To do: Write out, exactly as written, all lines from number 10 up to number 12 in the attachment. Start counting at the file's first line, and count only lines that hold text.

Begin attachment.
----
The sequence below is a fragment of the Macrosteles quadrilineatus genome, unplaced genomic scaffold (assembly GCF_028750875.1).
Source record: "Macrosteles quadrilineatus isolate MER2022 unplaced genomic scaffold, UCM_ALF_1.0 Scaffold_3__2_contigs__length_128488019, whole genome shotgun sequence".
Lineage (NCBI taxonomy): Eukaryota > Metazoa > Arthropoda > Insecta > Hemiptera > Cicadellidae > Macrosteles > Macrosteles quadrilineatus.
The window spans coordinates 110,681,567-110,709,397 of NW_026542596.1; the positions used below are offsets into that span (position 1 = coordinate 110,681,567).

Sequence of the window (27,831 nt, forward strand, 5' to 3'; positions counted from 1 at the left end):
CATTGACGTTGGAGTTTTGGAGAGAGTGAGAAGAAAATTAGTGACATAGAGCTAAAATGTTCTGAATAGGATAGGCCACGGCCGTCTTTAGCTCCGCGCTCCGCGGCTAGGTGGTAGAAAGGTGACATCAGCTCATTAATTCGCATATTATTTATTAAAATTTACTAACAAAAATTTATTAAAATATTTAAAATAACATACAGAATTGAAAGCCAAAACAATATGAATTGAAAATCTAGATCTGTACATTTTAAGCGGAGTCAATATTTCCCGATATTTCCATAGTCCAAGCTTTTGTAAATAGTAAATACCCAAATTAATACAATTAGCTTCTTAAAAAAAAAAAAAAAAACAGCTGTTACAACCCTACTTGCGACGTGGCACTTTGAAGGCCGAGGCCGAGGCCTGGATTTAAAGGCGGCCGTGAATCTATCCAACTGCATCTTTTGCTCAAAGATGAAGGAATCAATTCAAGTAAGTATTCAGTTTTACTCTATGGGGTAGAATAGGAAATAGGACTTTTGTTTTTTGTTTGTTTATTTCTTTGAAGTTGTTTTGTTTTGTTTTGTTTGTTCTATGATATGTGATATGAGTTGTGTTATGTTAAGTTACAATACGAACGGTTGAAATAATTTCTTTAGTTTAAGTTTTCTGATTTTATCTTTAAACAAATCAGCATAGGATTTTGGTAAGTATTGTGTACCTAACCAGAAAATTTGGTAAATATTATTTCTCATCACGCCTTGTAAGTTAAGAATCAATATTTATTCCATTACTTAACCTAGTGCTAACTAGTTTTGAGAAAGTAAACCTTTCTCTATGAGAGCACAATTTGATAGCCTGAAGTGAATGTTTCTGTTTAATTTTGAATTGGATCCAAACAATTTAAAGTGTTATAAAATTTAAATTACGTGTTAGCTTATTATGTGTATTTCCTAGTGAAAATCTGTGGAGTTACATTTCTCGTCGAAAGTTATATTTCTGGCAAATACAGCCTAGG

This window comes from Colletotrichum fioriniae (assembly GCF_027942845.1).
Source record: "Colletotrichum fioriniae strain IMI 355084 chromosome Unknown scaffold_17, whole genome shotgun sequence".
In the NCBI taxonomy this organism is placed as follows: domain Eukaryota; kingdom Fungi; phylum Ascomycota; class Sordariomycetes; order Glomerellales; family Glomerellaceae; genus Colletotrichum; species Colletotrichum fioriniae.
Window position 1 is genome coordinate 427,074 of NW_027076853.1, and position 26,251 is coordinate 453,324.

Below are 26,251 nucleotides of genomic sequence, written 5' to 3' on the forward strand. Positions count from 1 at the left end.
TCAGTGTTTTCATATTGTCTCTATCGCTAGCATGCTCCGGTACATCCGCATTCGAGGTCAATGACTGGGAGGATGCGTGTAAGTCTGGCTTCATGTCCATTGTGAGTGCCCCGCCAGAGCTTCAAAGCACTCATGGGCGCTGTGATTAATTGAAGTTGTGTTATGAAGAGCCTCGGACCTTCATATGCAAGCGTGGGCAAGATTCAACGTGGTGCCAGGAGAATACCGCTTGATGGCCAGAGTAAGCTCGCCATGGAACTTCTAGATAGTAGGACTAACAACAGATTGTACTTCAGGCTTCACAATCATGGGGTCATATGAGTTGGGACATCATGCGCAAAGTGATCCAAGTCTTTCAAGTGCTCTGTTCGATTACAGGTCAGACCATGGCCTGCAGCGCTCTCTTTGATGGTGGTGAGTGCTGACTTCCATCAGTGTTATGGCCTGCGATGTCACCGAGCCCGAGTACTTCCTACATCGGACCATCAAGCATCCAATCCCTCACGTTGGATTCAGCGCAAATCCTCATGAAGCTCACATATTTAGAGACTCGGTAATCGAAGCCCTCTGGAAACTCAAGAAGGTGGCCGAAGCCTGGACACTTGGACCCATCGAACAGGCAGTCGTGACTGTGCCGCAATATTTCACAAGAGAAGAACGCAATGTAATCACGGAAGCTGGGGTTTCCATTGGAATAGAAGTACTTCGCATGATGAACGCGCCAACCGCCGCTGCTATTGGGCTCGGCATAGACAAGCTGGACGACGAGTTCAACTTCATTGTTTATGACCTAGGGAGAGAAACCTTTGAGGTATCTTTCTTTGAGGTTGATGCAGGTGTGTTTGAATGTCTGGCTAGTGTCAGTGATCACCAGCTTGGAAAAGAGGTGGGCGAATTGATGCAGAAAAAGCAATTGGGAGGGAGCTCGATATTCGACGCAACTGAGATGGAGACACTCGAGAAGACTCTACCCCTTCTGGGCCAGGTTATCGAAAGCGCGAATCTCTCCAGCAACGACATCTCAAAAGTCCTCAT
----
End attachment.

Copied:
Window position 1 is genome coordinate 427,074 of NW_027076853.1, and position 26,251 is coordinate 453,324.

Below are 26,251 nucleotides of genomic sequence, written 5' to 3' on the forward strand. Positions count from 1 at the left end.
TCAGTGTTTTCATATTGTCTCTATCGCTAGCATGCTCCGGTACATCCGCATTCGAGGTCAATGACTGGGAGGATGCGTGTAAGTCTGGCTTCATGTCCATTGTGAGTGCCCCGCCAGAGCTTCAAAGCACTCATGGGCGCTGTGATTAATTGAAGTTGTGTTATGAAGAGCCTCGGACCTTCATATGCAAGCGTGGGCAAGATTCAACGTGGTGCCAGGAGAATACCGCTTGATGGCCAGAGTAAGCTCGCCATGGAACTTCTAGATAGTAGGACTAACAACAGATTGTACTTCAGGCTTCACAATCATGGGGTCATATGAGTTGGGACATCATGCGCAAAGTGATCCAAGTCTTTCAAGTGCTCTGTTCGATTACAGGTCAGACCATGGCCTGCAGCGCTCTCTTTGATGGTGGTGAGTGCTGACTTCCATCAGTGTTATGGCCTGCGATGTCACCGAGCCCGAGTACTTCCTACATCGGACCATCAAGCATCCAATCCCTCACGTTGGATTCAGCGCAAATCCTCATGAAGCTCACATATTTAGAGACTCGGTAATCGAAGCCCTCTGGAAACTCAAGAAGGTGGCCGAAGCCTGGACACTTGGACCCATCGAACAGGCAGTCGTGACTGTGCCGCAATATTTCACAAGAGAAGAACGCAATGTAATCACGGAAGCTGGGGTTTCCATTGGAATAGAAGTACTTCGCATGATGAACGCGCCAACCGCCGCTGCTATTGGGCTCGGCATAGACAAGCTGGACGACGAGTTCAACTTCATTGTTTATGACCTAGGGAGAGAAACCTTTGAGGTATCTTTCTTTGAGGTTGATGCAGGTGTGTTTGAATGTCTGGCTAGTGTCAGTGATCACCAGCTTGGAAAAGAGGTGGGCGAATTGATGCAGAAAAAGCAATTGGGAGGGAGCTCGATATTCGACGCAACTGAGATGGAGACACTCGAGAAGACTCTACCCCTTCTGGGCCAGGTTATCGAAAGCGCGAATCTCTCCAGCAACGACATCTCAAAAGTCCTCAT